Monday, September 11, 2017

Cash for food

The Socialist Party in its analysis of hunger has always maintained that in most cases of famine it was not a shortage of food that caused the problem but a shortage of money. We maintained that there was usually ample food in the markets but people could not afford to buy it and therefore suffered from hunger. 

This is being confirmed in Somalia. The UN’s Office of Coordination of Humanitarian Affairs (OCHA) instead of sending out massive aid packages, distributed cash vouchers to families who could spend it to buy goods according to their needs.


The new ways of sending out money were many. The most popular one, he told IPS, was the use of an electronic voucher called a SCOPE card. Funded by the World Food Programme, these cards could be easily used in all local stores that quickly became handy with the new form of payment. The cards, much like debit cards, were recharged with money, and could be swiped to check out items from local stores.
Other vouchers, like “water vouchers” directly targeted specific supplies. Still other vouchers, like those that came with a cash-for-work incentive, put more people to work to build the local infrastructure, the lack of which often impeded work, in exchange for money. Slowly, Somalis began shaping the economy.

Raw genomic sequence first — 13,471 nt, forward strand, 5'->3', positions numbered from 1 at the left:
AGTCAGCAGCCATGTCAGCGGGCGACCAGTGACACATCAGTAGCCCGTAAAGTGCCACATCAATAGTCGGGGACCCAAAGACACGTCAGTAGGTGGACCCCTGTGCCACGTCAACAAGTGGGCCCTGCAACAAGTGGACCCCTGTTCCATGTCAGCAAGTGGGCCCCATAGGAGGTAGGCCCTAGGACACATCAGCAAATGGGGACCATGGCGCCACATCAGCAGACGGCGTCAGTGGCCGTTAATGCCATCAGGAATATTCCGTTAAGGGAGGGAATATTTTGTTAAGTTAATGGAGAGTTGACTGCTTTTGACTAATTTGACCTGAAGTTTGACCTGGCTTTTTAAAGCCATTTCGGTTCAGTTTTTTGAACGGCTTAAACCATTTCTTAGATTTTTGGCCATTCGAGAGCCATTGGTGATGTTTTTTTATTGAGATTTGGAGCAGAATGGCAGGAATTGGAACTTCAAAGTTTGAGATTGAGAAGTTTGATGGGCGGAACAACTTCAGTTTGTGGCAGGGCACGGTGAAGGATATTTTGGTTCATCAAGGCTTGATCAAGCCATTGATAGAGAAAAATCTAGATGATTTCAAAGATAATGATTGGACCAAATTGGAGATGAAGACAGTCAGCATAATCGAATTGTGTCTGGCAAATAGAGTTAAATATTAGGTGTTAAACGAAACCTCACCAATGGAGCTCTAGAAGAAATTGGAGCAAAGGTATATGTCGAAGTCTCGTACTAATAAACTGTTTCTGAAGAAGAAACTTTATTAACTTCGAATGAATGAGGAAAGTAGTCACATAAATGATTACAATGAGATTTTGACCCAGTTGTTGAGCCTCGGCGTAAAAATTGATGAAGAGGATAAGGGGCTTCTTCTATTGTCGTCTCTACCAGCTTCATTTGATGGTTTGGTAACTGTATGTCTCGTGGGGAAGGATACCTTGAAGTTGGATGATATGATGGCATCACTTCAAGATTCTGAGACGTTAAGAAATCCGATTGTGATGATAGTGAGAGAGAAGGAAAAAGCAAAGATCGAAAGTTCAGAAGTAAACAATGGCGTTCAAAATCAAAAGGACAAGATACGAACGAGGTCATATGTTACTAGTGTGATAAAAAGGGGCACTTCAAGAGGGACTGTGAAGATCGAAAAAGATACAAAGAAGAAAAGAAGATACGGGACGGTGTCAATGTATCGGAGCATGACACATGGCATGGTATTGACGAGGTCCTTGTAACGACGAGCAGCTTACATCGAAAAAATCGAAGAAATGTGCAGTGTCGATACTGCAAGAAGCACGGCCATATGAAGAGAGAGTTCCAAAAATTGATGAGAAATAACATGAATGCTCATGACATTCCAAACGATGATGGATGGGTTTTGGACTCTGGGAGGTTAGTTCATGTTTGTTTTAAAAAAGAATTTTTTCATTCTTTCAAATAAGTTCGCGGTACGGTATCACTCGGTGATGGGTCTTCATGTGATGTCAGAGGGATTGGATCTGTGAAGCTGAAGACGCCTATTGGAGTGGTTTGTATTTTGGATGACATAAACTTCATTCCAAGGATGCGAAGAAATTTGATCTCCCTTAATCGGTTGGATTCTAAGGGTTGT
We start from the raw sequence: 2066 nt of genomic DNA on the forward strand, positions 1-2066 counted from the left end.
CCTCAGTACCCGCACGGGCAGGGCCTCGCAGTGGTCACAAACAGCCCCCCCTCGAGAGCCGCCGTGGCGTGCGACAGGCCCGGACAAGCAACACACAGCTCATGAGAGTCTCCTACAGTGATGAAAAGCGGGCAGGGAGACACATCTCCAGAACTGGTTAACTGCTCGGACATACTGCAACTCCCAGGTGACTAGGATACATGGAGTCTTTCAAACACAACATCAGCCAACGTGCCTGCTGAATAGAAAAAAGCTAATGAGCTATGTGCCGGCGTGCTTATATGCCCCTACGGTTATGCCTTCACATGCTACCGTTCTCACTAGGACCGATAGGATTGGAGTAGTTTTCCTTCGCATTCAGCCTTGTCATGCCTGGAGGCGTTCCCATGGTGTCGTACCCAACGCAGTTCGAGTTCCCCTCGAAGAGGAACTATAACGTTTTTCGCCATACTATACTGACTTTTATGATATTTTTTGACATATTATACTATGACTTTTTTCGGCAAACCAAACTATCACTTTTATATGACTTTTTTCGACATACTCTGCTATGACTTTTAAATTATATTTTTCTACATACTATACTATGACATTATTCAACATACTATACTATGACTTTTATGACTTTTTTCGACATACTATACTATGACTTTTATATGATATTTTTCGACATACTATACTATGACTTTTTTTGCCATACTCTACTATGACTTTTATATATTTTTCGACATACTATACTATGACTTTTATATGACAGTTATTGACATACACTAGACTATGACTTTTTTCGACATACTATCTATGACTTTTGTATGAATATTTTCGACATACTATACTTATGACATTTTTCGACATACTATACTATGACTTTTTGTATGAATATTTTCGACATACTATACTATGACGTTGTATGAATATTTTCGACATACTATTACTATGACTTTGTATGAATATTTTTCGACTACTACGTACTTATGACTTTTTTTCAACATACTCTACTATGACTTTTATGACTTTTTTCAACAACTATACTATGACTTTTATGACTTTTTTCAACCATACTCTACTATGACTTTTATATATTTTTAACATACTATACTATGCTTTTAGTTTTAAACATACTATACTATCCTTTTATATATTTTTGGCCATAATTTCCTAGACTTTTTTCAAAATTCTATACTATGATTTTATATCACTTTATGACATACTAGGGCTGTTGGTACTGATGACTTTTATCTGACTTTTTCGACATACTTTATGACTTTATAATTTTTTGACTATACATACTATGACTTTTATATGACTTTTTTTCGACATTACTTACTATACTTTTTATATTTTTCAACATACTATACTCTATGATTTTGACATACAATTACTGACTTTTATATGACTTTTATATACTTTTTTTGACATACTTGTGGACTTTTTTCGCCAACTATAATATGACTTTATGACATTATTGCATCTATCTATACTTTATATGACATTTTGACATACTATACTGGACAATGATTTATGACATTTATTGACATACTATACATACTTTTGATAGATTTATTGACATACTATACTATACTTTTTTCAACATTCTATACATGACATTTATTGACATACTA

Cash enables affected people to choose and buy from local shops, having the double impact of both assisting persons and supporting the local economy. In a country where nearly 73 percent used mobile money, SIM cards loaded with money were distributed.

The average amount of money, adjusted to inflation rates or other circumstances, was calculated by a measure called the minimum expenditure basket (MEB). In the month of July, this money was billed to 89 dollars for every household. 75 per cent of the money was used on food, and the rest was used to buy household items. Some even used the money to pay off small loans.

The Socialist Party considers there is an easier and more direct way of alleviating hunger  - to each according to needs.

http://www.ipsnews.net/2017/09/aid-cash-not-goods-averted-famine-somalia/

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